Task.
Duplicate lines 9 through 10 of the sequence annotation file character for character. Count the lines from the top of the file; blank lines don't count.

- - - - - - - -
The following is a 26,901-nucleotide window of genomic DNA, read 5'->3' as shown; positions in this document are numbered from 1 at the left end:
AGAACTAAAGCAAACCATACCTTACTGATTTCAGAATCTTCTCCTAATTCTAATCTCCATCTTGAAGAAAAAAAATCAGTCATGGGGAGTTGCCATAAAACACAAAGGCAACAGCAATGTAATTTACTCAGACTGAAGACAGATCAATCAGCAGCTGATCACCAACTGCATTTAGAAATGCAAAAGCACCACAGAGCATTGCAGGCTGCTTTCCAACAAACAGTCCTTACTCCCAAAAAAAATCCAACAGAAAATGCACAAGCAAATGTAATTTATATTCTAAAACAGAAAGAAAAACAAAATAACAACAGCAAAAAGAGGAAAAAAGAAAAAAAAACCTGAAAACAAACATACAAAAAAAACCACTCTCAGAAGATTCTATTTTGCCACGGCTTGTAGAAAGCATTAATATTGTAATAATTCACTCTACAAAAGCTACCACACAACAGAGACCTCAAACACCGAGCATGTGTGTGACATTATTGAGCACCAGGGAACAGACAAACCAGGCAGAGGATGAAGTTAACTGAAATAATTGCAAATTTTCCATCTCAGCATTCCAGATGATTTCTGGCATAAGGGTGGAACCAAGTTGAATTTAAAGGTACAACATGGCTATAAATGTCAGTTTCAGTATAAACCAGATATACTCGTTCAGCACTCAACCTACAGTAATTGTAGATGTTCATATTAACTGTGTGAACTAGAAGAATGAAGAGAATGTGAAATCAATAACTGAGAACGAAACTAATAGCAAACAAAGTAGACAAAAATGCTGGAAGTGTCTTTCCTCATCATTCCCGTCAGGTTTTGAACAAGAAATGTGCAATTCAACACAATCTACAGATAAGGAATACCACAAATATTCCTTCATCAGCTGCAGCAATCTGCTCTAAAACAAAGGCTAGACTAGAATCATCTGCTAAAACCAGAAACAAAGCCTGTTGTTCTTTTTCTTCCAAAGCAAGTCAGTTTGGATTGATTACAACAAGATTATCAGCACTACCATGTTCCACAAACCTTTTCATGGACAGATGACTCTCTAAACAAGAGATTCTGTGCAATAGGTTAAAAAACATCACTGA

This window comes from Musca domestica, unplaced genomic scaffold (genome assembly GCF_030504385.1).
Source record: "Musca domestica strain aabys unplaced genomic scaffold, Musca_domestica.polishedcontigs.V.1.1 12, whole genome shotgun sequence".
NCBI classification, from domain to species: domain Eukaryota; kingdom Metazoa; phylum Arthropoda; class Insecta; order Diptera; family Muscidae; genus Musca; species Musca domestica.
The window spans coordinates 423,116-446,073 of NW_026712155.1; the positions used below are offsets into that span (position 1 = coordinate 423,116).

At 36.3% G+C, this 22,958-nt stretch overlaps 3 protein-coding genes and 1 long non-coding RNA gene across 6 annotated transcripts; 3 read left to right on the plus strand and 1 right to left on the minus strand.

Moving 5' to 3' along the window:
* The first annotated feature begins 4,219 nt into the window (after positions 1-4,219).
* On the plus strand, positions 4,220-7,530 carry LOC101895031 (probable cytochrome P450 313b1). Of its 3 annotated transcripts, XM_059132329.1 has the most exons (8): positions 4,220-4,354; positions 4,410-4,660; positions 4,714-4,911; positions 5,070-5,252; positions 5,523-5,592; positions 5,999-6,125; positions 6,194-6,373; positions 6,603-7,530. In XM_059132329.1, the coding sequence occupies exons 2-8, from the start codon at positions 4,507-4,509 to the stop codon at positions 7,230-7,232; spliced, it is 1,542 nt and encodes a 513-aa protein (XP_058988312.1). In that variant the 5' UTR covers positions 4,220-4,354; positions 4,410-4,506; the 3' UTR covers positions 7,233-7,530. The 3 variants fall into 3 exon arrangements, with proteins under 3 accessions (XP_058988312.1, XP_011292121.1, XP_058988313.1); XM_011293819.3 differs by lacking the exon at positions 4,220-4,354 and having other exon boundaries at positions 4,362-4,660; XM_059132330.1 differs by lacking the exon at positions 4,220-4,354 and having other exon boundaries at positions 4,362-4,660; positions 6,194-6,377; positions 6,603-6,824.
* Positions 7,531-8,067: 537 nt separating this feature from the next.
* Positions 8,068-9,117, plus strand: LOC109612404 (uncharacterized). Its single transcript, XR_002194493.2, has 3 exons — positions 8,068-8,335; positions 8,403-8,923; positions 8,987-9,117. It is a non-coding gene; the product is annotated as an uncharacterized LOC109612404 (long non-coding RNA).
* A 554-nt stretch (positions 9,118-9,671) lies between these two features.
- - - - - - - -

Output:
* The first annotated feature begins 4,219 nt into the window (after positions 1-4,219).
* On the plus strand, positions 4,220-7,530 carry LOC101895031 (probable cytochrome P450 313b1). Of its 3 annotated transcripts, XM_059132329.1 has the most exons (8): positions 4,220-4,354; positions 4,410-4,660; positions 4,714-4,911; positions 5,070-5,252; positions 5,523-5,592; positions 5,999-6,125; positions 6,194-6,373; positions 6,603-7,530. In XM_059132329.1, the coding sequence occupies exons 2-8, from the start codon at positions 4,507-4,509 to the stop codon at positions 7,230-7,232; spliced, it is 1,542 nt and encodes a 513-aa protein (XP_058988312.1). In that variant the 5' UTR covers positions 4,220-4,354; positions 4,410-4,506; the 3' UTR covers positions 7,233-7,530. The 3 variants fall into 3 exon arrangements, with proteins under 3 accessions (XP_058988312.1, XP_011292121.1, XP_058988313.1); XM_011293819.3 differs by lacking the exon at positions 4,220-4,354 and having other exon boundaries at positions 4,362-4,660; XM_059132330.1 differs by lacking the exon at positions 4,220-4,354 and having other exon boundaries at positions 4,362-4,660; positions 6,194-6,377; positions 6,603-6,824.